Death Parade’s world is a fascinating, theatrical take on the eastern idea of the afterlife. Once one has exposed the darkest parts of their soul during their gameplay, they’re sent to either the void or reincarnation. People who were selfish or cruel or even acted violently out of true love, were ones doomed for the void. Meanwhile people who’d lived good lives, were decent, or missed their chance to live fully, got to be reincarnated. This is an interesting way of deciding someone’s worth, but it’s incredibly flawed because sometimes its hard to tell who is who.
Surprisingly, that seemed to be the show’s point. The arbitrators became aware of the systems flaws as the show progressed. At times, Decim was startled to discover that he had misread someone’s true motivations and completely misjudged their actions. I thought it was amazing the show set up a detailed system of judgement and then had the characters discover holes in that very system. There’s so much meat to discuss in this area of the show, so I can only scratch the surface here.
Basically, Death Parade presented a fascinating version of the afterlife’s process and wasn’t afraid to examine it. I love it when shows can do that, and I think that’s what a lot of people loved about it too.
The animation was pure gold. It is far and beyond the best the animation I’ve ever seen in my life. I personally really loved the style and atmosphere especially. I’ve struggled for weeks to find the right words to describe Death Parade’s visual aesthetic and why I love it so much… Words like ice and English and sophistication and theater often come but don’t seem to do it full justice. I just loved it. To death.
I can’t say enough times how much I enjoyed Quindecim’s atmosphere. While Ginti’s bar of harsh reds made a nice contrast, I was completely bewitched by the classy sophistication and purplish blue color palettes that soaked Quindecim. There was even a floor to ceiling jellyfish tank that I would always stare it when ever it came on-screen, and Decim’s shelves of liquor bottles always caught my eye. If I could live in Quindecim, I would. XD
The show has the anime style, but the characters look quite realistic, as they feature normal sized eyes and actual, visible noses; this made for a refreshingly mature tone. The arbitators’ designs and their outfits were also an immense highlight for me, I just loved how they were all dressed! Boss Nona’s suspenders and her fishtail braided hair, Ginit’s rolled up dress shirt sleeves, and elevator operator Clavis’s multicolored head and adorable smile. This style is awesome.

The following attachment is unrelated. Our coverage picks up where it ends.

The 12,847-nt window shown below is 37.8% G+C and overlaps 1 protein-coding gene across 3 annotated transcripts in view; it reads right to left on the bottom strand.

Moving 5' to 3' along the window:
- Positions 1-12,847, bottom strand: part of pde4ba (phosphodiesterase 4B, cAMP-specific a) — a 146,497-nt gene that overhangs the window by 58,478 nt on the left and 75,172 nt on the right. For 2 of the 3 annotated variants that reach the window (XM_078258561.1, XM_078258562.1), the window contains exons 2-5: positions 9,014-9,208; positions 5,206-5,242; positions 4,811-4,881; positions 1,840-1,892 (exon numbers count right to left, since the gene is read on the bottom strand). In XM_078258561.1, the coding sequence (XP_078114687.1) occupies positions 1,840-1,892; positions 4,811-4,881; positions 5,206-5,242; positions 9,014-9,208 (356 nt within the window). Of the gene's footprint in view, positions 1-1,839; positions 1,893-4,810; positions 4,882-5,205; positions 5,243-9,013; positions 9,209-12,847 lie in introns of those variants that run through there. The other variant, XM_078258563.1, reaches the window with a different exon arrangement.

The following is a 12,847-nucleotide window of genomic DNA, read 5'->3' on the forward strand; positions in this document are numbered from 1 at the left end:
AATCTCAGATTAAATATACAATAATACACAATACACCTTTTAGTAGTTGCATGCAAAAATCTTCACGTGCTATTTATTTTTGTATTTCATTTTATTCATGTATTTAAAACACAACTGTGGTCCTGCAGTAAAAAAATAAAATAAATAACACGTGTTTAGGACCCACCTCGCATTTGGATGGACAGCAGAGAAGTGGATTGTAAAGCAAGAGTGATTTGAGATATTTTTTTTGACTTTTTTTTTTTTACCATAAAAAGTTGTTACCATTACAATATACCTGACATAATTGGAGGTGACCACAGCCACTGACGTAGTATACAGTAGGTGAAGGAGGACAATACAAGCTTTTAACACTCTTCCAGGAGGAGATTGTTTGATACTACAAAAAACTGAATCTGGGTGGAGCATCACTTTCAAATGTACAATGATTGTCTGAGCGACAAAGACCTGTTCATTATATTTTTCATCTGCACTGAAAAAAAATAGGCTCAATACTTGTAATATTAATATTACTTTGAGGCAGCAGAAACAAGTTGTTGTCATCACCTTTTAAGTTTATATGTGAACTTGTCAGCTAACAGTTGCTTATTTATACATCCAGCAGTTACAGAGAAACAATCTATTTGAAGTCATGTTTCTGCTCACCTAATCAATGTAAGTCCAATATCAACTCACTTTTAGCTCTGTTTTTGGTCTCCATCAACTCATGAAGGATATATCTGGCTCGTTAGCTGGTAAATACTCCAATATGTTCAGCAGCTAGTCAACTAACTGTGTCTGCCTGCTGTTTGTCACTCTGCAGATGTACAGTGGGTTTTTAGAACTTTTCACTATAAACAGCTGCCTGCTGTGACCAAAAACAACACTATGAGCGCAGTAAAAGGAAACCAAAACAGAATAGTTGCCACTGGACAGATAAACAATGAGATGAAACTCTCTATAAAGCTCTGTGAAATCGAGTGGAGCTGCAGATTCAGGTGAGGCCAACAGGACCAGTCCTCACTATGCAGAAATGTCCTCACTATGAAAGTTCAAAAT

Simply put, the animation style, coloring, character designs, and overall atmosphere was enchantingly glamorous and tinged with a strange sense of realism. Everything was very pleasing to the eye and expressed a tone or emotion which simply sprang off my screen to me.
While I’m talking technical elements, the sound of this anime was fantastic. The Japanese voice acting was stellar, with each voice perfectly fitting their characters or aiding personality. I tried watching this with a English dub, and while it sounded okay, the actors didn’t quite capture some of the true desperate-ness that I first heard from the Japanese cast. The soundtrack was also great, with lots of jazz. I like jazz a lot and it added to games’ atmosphere and bar setting.
Also. Best opening ever. It was certainly happier than the show, but the music was incredibly catchy and fun and the animation sequences made me want to be an arbitrator and start dancing. If I could sum that OP up in one word, it would be theatrical and deliciously so!
Considering nothing is perfect, I must point out a few flaws I found during the show. There was story thread involving Nona, Decim’s boss, and the god-like Oculus, that wasn’t fully resolved by the end. The show left that mildly interesting plot hanging; a shame, as it dealt with how emotion might affect one’s judgement on another, for better or worse. Another minor complaint of mine is that several of the secondary characters like Quin and Castra felt underdeveloped or unnecessary. We saw a little of their jobs in the afterlife, but we didn’t see them enough for me to connect.
The show is certainly not perfect but for me there were so many things I really enjoyed and loved that the few things I didn’t don’t even hurt my rating score. 😀
Death Parade was a story about death and the ugliness of the human heart, but it was also about the value of human life and how precious our time on earth is. It discussed human emotion and how we live through emotion and how we show, and hide, our emotion. Somehow, Death Parade managed to handle these hefty themes without suffocating us as viewers. We even had some great laughs, some truly heart-touching moments of human connection, and we were all blown away by its animation quality and over all style that raised the bar for all similar anime to come.
It made us think and clutch our chair’s arms with suspense and mull over life and death. And it reminded us that Twister is a really awesome game! XD
Star Value: 5/5 | Re-Watchabiliity: High | Definition: I’ll definitely take that drink, bartender.